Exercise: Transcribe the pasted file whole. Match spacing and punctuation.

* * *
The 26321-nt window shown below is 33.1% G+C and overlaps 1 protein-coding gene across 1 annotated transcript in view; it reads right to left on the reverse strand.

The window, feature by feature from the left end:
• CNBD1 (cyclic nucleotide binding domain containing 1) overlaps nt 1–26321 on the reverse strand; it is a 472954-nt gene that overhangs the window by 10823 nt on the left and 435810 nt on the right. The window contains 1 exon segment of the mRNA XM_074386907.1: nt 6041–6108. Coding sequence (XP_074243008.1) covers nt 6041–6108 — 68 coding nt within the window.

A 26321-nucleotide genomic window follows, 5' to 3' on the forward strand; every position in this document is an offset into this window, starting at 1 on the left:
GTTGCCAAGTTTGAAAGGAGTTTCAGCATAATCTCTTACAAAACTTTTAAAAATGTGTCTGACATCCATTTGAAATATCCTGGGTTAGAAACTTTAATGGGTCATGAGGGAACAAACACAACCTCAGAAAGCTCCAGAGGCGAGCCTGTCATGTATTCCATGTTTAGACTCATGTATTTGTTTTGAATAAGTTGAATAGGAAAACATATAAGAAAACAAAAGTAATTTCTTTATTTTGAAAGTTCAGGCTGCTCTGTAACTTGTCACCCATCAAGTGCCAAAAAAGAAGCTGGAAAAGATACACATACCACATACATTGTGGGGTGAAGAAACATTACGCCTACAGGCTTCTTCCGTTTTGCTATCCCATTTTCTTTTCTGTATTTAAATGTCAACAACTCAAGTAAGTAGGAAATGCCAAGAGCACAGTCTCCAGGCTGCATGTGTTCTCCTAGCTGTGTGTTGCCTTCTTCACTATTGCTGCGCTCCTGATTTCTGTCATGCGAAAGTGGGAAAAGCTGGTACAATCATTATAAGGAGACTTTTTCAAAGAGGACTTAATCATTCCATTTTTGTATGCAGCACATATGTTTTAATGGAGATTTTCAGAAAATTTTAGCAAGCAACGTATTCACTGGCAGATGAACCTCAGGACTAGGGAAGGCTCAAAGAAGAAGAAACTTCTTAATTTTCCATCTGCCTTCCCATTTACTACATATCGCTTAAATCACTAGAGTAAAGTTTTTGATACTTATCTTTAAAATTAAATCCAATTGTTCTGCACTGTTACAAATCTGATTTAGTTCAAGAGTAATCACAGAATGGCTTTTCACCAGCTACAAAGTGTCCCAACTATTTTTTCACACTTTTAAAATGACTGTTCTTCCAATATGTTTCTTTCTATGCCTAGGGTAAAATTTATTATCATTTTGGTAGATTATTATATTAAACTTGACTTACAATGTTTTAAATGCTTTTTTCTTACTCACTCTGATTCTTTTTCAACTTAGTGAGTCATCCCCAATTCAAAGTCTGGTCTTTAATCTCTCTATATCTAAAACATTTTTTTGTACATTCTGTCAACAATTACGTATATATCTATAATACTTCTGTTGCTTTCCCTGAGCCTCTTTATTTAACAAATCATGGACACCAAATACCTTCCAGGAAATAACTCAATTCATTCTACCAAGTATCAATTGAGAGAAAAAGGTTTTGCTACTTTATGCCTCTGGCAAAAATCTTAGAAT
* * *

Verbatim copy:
The 26321-nt window shown below is 33.1% G+C and overlaps 1 protein-coding gene across 1 annotated transcript in view; it reads right to left on the reverse strand.

The window, feature by feature from the left end:
• CNBD1 (cyclic nucleotide binding domain containing 1) overlaps nt 1–26321 on the reverse strand; it is a 472954-nt gene that overhangs the window by 10823 nt on the left and 435810 nt on the right. The window contains 1 exon segment of the mRNA XM_074386907.1: nt 6041–6108. Coding sequence (XP_074243008.1) covers nt 6041–6108 — 68 coding nt within the window.

A 26321-nucleotide genomic window follows, 5' to 3' on the forward strand; every position in this document is an offset into this window, starting at 1 on the left:
GTTGCCAAGTTTGAAAGGAGTTTCAGCATAATCTCTTACAAAACTTTTAAAAATGTGTCTGACATCCATTTGAAATATCCTGGGTTAGAAACTTTAATGGGTCATGAGGGAACAAACACAACCTCAGAAAGCTCCAGAGGCGAGCCTGTCATGTATTCCATGTTTAGACTCATGTATTTGTTTTGAATAAGTTGAATAGGAAAACATATAAGAAAACAAAAGTAATTTCTTTATTTTGAAAGTTCAGGCTGCTCTGTAACTTGTCACCCATCAAGTGCCAAAAAAGAAGCTGGAAAAGATACACATACCACATACATTGTGGGGTGAAGAAACATTACGCCTACAGGCTTCTTCCGTTTTGCTATCCCATTTTCTTTTCTGTATTTAAATGTCAACAACTCAAGTAAGTAGGAAATGCCAAGAGCACAGTCTCCAGGCTGCATGTGTTCTCCTAGCTGTGTGTTGCCTTCTTCACTATTGCTGCGCTCCTGATTTCTGTCATGCGAAAGTGGGAAAAGCTGGTACAATCATTATAAGGAGACTTTTTCAAAGAGGACTTAATCATTCCATTTTTGTATGCAGCACATATGTTTTAATGGAGATTTTCAGAAAATTTTAGCAAGCAACGTATTCACTGGCAGATGAACCTCAGGACTAGGGAAGGCTCAAAGAAGAAGAAACTTCTTAATTTTCCATCTGCCTTCCCATTTACTACATATCGCTTAAATCACTAGAGTAAAGTTTTTGATACTTATCTTTAAAATTAAATCCAATTGTTCTGCACTGTTACAAATCTGATTTAGTTCAAGAGTAATCACAGAATGGCTTTTCACCAGCTACAAAGTGTCCCAACTATTTTTTCACACTTTTAAAATGACTGTTCTTCCAATATGTTTCTTTCTATGCCTAGGGTAAAATTTATTATCATTTTGGTAGATTATTATATTAAACTTGACTTACAATGTTTTAAATGCTTTTTTCTTACTCACTCTGATTCTTTTTCAACTTAGTGAGTCATCCCCAATTCAAAGTCTGGTCTTTAATCTCTCTATATCTAAAACATTTTTTTGTACATTCTGTCAACAATTACGTATATATCTATAATACTTCTGTTGCTTTCCCTGAGCCTCTTTATTTAACAAATCATGGACACCAAATACCTTCCAGGAAATAACTCAATTCATTCTACCAAGTATCAATTGAGAGAAAAAGGTTTTGCTACTTTATGCCTCTGGCAAAAATCTTAGAAT